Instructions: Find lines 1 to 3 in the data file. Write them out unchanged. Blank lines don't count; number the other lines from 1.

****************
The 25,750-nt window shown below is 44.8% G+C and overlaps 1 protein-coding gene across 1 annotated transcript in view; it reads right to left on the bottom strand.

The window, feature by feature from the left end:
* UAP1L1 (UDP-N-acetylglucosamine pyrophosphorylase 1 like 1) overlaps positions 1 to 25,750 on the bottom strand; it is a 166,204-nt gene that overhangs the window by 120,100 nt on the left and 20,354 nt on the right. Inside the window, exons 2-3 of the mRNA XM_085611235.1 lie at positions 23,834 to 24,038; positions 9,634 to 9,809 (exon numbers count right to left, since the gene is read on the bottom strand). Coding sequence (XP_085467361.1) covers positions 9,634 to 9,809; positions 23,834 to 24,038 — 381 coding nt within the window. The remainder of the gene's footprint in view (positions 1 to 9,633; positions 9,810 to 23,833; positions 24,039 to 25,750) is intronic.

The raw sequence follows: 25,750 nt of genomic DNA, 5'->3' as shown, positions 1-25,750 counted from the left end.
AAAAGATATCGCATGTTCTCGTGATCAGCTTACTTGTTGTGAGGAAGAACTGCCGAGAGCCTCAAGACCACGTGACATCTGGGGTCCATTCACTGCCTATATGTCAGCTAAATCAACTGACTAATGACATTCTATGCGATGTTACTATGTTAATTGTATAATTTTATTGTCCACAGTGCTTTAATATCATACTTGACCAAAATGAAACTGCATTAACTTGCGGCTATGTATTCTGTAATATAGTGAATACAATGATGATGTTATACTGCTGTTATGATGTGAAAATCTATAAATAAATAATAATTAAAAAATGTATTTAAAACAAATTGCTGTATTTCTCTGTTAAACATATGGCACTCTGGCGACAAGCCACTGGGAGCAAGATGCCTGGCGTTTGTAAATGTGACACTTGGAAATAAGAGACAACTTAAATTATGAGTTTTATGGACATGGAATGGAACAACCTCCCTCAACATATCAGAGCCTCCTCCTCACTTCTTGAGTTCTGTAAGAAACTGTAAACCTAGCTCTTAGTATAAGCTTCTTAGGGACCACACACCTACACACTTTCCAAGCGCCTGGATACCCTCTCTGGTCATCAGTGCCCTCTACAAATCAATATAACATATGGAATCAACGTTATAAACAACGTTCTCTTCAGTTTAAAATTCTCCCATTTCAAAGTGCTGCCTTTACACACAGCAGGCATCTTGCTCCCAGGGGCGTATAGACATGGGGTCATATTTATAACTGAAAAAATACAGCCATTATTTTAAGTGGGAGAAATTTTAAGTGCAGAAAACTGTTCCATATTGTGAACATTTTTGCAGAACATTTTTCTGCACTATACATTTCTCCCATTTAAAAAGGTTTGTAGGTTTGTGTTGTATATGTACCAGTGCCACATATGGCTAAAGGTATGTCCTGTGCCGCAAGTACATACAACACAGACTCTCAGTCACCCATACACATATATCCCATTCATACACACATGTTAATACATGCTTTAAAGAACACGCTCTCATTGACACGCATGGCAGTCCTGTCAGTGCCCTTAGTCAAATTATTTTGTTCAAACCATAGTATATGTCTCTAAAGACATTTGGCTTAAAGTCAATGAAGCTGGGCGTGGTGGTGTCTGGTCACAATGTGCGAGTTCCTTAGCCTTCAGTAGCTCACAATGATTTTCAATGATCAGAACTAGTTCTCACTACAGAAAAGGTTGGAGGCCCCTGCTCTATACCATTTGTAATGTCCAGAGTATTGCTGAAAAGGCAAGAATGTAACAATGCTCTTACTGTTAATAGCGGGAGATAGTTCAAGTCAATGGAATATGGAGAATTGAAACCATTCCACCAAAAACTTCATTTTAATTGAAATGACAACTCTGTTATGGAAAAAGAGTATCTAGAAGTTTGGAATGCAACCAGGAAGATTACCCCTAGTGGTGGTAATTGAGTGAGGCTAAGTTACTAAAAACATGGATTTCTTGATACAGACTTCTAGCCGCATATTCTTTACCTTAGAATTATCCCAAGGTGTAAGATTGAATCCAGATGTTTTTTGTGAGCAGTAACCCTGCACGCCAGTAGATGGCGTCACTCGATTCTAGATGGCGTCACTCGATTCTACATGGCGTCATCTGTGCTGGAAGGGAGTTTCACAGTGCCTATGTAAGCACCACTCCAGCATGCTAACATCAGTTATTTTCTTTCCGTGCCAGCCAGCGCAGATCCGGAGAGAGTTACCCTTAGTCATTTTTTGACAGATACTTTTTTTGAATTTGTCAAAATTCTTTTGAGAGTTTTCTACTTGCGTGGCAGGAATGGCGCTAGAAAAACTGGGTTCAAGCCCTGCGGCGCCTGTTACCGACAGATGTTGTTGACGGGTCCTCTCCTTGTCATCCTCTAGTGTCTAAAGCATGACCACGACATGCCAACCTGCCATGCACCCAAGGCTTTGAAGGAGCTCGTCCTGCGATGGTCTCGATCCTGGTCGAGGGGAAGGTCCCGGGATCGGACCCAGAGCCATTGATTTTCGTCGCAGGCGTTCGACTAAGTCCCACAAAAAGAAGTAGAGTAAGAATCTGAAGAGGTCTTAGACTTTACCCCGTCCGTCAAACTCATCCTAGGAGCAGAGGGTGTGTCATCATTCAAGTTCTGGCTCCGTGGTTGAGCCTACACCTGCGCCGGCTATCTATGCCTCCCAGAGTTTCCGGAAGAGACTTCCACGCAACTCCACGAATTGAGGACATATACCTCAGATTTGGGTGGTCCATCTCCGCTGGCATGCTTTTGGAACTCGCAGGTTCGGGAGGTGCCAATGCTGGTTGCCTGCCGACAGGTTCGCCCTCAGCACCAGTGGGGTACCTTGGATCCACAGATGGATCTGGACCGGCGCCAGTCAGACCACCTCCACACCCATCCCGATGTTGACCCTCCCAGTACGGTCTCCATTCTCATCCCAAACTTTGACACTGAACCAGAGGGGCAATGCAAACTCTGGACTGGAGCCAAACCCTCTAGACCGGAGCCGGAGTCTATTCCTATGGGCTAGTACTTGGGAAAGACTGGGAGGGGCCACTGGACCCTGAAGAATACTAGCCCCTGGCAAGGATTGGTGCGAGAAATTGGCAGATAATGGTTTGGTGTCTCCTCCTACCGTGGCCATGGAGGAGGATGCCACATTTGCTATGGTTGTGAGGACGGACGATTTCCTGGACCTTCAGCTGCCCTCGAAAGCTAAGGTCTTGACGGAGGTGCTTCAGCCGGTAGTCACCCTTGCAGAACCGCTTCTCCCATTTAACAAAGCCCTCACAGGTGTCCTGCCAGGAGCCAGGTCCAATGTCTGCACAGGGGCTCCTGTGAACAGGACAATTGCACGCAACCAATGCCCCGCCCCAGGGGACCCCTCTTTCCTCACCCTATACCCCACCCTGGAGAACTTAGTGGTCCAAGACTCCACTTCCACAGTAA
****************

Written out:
The 25,750-nt window shown below is 44.8% G+C and overlaps 1 protein-coding gene across 1 annotated transcript in view; it reads right to left on the bottom strand.

The window, feature by feature from the left end:
* UAP1L1 (UDP-N-acetylglucosamine pyrophosphorylase 1 like 1) overlaps positions 1 to 25,750 on the bottom strand; it is a 166,204-nt gene that overhangs the window by 120,100 nt on the left and 20,354 nt on the right. Inside the window, exons 2-3 of the mRNA XM_085611235.1 lie at positions 23,834 to 24,038; positions 9,634 to 9,809 (exon numbers count right to left, since the gene is read on the bottom strand). Coding sequence (XP_085467361.1) covers positions 9,634 to 9,809; positions 23,834 to 24,038 — 381 coding nt within the window. The remainder of the gene's footprint in view (positions 1 to 9,633; positions 9,810 to 23,833; positions 24,039 to 25,750) is intronic.